The Minnesota Court of Appeals recently upheld a district court opinion holding: (1) a hospital medical staff was not a separate legal entity with capacity to sue; and (2) the bylaws governing a hospital medical staff do not create a contractual relationship. Medical Staff of Avera Marshall Regional Medical Center v. Avera Marshall, Minn. Appeals No. A12-2117 (July 22, 2013).

Background

In 2012, the medical staff, medical executive committee (“MEC”), chief of staff and chief of staff-elect, brought a declaratory judgment action against Avera Marshall Regional Medical Center (“Avera Marshall”), a nonprofit hospital, asking the court to enjoin Avera Marshall from unilaterally repealing the old medical staff bylaws and imposing new ones. Leading up to the decision to repeal the bylaws was an almost two-year history of friction between a majority of the medical staff and Avera Marshall. At the time, the medical staff bylaws provided a process for revising the bylaws, which included, in part, review by the MEC or special committee of the MEC and then, after providing at least 30 days’ notice, a vote by the medical staff with a two-thirds majority required to alter the bylaws. The bylaws further stated that all changes to the bylaws “become effective upon the approval of the Board of Directors” and included language stating the powers of the medical staff to discharge its responsibilities under the bylaws were subject to the authority of the board of directors. Lastly, the enumerated purpose of the bylaws was to:

initiate and maintain rules, regulations and policies for the internal governance of the Medical Staff [and to] provide a means whereby issues concerning the Medical Staff and the Medical Center may be directly discussed by the Medical Staff with the Board of Directors and the Administration, with the understanding that the Medical Staff is subject to the ultimate authority of the Board of Directors.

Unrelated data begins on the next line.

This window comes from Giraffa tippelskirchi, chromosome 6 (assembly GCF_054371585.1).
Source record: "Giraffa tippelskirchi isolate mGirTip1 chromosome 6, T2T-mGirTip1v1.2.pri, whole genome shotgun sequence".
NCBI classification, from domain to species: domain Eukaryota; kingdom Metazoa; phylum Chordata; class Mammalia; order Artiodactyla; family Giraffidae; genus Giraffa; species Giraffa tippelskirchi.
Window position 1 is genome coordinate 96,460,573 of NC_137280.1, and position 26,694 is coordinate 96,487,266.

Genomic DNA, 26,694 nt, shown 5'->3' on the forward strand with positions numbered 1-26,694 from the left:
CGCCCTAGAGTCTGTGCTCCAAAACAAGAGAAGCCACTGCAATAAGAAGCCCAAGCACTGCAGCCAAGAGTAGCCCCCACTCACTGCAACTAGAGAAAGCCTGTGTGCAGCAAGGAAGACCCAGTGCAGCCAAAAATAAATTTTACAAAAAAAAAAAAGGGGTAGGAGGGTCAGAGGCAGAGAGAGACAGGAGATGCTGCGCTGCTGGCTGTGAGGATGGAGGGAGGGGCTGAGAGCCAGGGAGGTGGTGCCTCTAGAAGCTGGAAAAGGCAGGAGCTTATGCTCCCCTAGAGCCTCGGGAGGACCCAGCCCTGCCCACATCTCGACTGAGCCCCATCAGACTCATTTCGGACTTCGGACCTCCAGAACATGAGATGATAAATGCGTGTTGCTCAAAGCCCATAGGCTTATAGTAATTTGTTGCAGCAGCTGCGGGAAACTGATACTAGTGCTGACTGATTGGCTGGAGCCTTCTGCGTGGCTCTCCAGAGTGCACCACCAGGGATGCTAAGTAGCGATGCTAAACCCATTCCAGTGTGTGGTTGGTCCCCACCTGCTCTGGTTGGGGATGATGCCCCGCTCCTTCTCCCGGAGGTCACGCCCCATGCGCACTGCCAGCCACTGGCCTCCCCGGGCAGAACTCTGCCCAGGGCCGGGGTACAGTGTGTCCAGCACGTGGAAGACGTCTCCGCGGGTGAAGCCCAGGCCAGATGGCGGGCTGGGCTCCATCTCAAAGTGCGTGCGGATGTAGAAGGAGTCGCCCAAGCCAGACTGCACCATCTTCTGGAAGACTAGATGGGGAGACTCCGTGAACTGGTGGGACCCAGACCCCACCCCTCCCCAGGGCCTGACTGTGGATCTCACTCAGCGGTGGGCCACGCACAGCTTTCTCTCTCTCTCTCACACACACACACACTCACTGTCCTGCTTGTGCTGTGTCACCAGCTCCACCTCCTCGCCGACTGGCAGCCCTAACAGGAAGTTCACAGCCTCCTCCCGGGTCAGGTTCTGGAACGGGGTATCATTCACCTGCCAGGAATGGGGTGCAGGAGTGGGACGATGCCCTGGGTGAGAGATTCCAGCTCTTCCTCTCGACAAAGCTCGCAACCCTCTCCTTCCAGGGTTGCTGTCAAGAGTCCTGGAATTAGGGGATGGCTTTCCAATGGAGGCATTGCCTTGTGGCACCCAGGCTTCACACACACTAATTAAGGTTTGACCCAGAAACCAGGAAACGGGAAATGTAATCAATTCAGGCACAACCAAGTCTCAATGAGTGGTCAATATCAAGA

As a condition of receiving privileges at Avera Marshall, the physicians agreed to be bound by and comply with the bylaws.

On January 17, 2012, Avera Marshall sent a letter to the medical staff advising it was repealing the medical staff bylaws and promulgating new bylaws, which were approved by the board of directors. The letter asked for feedback regarding revisions by March 1. The new bylaws were set to take effect on April 1 and contained substantive changes, including added requirements for eligibility to serve on the medical staff, more clearly defined work requirements for the medical staff, modified process and timing for electing staff officers, and modified clinical rules and regulations. On March 20, 2012, the medical staff voted with the majority to reject the repeal and the new bylaws. Disregarding the vote, Avera Marshall proceeded to institute the new bylaws on May 1, 2012, at which time the declaratory judgment action was filed.

At the beginning of his 25-page opinion, Judge Michael Kirk identified the underlying issues as two compelling policy interests: the hospital management’s ability to control its operations and provide a safe environment for patients through bylaws governing the staff; and the competing interest of the medical staff to carry out its obligations to the patients by controlling how it organizes itself and influences information of and compliance with the bylaws. Procedurally, the court was evaluating whether the medical staff had legal capacity to sue and whether the bylaws constituted a contract.